Domestic Violence and the 2 Prong test of predicate acts and imminent fear of harm
Defined in Silver v. Silver, 387 N.J. Super. 112, 125-26 (App. Div. 2006)
D.C. v. M.M. , N.J. Super. App. Div. Decided April 16, 2019
Submitted by New Jersey Domestic Violence Lawyer, Jeffrey Hark.
Defendant appealed a FRO. The parties dated in 1982 and plaintiff alleged defendant assaulted her in 1983 after the relationship ended. Around 2008, defendant emailed plaintiff to ask how she was doing and in 2018, defendant sent plaintiff a Facebook message asking to talk. Plaintiff sought a TRO.
The facts are as follows:
In 1982, the parties dated for approximately one year. In 1983, after the relationship ended, defendant attended a party at plaintiff’s home. According to plaintiff, defendant assaulted her at the party, leaving visible marks and bruises on her neck, breasts, and face. Thereafter, the parties had no contact until sometime between 2008 and 2010, when defendant sent an email to plaintiff. In that email, defendant hoped plaintiff was “doing ok [and he] just wanted to reach out . . . .” Plaintiff replied to defendant’s email, instructing defendant to never contact her. On April 2, 2018, defendant sent a Facebook message to plaintiff. The message asked plaintiff, “[w]ould it be possible for us to talk? I’m profoundly sorry for what I did and would very much like to talk to you.” Upon receipt of the Facebook message, plaintiff sought a temporary restraining order (TRO) from the local police department. The police declined to issue a TRO. Plaintiff appealed the denial of the municipal TRO to the Superior Court. On April 3, 2018, a family part judge issued a TRO and scheduled the matter for trial seven days later.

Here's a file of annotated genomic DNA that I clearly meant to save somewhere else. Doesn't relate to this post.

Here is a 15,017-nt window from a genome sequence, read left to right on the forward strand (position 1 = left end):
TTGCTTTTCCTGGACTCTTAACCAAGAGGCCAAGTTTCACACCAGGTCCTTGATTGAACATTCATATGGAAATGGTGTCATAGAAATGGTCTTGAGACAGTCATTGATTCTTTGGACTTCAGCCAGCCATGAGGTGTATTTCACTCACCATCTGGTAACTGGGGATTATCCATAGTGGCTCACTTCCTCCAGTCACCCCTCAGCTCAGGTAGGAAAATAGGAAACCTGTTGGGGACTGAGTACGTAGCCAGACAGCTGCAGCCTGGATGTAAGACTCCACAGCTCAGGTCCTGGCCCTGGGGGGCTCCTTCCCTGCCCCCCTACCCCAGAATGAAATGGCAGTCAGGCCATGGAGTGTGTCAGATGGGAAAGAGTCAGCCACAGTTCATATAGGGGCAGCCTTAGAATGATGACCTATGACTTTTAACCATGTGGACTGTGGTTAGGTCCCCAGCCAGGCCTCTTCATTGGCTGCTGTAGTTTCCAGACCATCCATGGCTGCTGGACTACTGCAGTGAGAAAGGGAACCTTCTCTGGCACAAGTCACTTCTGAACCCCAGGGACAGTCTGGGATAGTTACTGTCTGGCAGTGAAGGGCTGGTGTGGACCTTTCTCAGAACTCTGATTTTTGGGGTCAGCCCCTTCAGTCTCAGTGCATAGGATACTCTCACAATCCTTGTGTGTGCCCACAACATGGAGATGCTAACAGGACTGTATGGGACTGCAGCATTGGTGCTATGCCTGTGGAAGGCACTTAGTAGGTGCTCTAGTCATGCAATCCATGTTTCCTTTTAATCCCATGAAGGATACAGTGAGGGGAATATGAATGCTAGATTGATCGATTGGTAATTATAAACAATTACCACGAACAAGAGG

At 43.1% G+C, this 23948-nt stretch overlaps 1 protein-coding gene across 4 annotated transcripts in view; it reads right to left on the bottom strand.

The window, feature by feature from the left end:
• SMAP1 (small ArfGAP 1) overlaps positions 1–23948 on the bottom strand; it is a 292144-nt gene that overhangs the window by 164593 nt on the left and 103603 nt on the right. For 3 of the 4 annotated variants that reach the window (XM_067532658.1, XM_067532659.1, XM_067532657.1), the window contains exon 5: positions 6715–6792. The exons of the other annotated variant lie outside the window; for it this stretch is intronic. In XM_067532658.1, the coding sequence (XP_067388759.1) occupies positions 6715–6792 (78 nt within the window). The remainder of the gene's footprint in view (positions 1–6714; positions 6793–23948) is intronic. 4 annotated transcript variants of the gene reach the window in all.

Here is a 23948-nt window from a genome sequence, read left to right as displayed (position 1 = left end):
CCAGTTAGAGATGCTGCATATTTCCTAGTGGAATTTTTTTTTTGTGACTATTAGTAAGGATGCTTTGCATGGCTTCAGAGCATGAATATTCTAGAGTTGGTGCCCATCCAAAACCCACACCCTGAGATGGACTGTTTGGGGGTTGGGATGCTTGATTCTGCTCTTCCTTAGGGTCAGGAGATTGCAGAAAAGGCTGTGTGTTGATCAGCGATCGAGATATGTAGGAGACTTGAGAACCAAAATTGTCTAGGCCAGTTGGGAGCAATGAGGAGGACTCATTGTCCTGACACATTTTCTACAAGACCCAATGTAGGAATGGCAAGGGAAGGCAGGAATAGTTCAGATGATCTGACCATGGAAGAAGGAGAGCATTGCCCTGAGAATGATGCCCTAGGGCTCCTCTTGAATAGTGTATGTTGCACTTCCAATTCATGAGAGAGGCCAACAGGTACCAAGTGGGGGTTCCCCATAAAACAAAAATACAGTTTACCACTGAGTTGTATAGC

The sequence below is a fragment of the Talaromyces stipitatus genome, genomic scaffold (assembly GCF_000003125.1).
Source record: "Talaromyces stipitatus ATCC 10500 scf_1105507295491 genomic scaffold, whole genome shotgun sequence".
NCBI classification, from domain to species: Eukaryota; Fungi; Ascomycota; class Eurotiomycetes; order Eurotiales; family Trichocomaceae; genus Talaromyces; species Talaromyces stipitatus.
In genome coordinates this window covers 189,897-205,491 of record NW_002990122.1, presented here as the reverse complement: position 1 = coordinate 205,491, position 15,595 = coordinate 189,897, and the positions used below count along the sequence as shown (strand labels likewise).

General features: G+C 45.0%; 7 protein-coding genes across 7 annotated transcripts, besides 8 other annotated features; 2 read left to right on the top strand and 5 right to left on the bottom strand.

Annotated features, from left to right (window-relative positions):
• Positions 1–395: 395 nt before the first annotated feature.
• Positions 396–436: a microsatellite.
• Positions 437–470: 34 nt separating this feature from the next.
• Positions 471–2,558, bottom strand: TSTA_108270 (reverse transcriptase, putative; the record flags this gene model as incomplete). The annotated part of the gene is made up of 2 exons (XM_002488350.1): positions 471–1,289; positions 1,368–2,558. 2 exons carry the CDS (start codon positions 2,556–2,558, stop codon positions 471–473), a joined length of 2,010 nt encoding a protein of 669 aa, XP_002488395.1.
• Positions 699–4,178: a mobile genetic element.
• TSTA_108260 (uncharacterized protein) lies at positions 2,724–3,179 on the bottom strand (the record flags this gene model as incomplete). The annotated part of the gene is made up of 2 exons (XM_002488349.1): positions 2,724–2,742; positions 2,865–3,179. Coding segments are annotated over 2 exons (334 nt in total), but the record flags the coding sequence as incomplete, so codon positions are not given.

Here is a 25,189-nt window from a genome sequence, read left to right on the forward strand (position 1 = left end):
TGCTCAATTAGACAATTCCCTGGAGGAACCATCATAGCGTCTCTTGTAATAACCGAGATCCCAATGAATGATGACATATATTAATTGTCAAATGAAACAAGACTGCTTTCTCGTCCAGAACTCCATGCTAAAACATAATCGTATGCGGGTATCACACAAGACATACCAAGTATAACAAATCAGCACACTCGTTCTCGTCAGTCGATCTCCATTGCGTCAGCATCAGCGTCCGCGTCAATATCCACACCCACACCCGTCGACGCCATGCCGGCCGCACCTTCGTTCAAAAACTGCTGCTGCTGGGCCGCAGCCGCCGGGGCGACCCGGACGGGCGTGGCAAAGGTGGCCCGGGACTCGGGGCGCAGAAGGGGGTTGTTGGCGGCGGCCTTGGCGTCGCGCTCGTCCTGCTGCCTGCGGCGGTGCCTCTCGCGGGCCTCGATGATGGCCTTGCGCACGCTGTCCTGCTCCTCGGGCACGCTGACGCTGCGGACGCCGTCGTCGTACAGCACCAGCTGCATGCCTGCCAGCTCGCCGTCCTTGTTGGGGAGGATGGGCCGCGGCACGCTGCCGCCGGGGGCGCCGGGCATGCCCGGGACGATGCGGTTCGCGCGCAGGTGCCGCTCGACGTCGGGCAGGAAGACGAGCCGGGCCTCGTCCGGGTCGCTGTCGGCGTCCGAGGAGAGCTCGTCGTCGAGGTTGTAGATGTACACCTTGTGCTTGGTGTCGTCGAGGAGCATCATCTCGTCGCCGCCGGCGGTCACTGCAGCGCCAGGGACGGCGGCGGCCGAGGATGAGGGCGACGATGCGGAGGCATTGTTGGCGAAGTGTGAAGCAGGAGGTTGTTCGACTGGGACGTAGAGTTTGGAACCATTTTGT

After summarizing the testimony, the judge concluded defendant committed acts of harassment under N.J.S.A. 2C:33-4(a) and (c). The judge found the 1983 assault, the email sent to plaintiff two decades later, and the April 2018 Facebook message, were intended to harass plaintiff. The judge determined plaintiff was alarmed and annoyed by defendant’s contacts.
The judge then considered whether an FRO was necessary to protect plaintiff from further abuse. In determining there was a history of domestic abuse, the judge relied on plaintiff’s testimony describing an assault committed by defendant in 1983. No other incidents of violence were recounted by plaintiff during her testimony or set forth in her domestic violence complaint.
The judge acknowledged there was no testimony to support a finding of immediate danger to plaintiff’s person or property. However, the judge concluded that based on “the unrebutted testimony of [plaintiff], no evidence as to why these emails have come forward today [shows] any other purpose besides to harass. I do find that the Silver3 analysis is satisfied in this context by a preponderance of the credible evidence.”
Appeal Standard of Review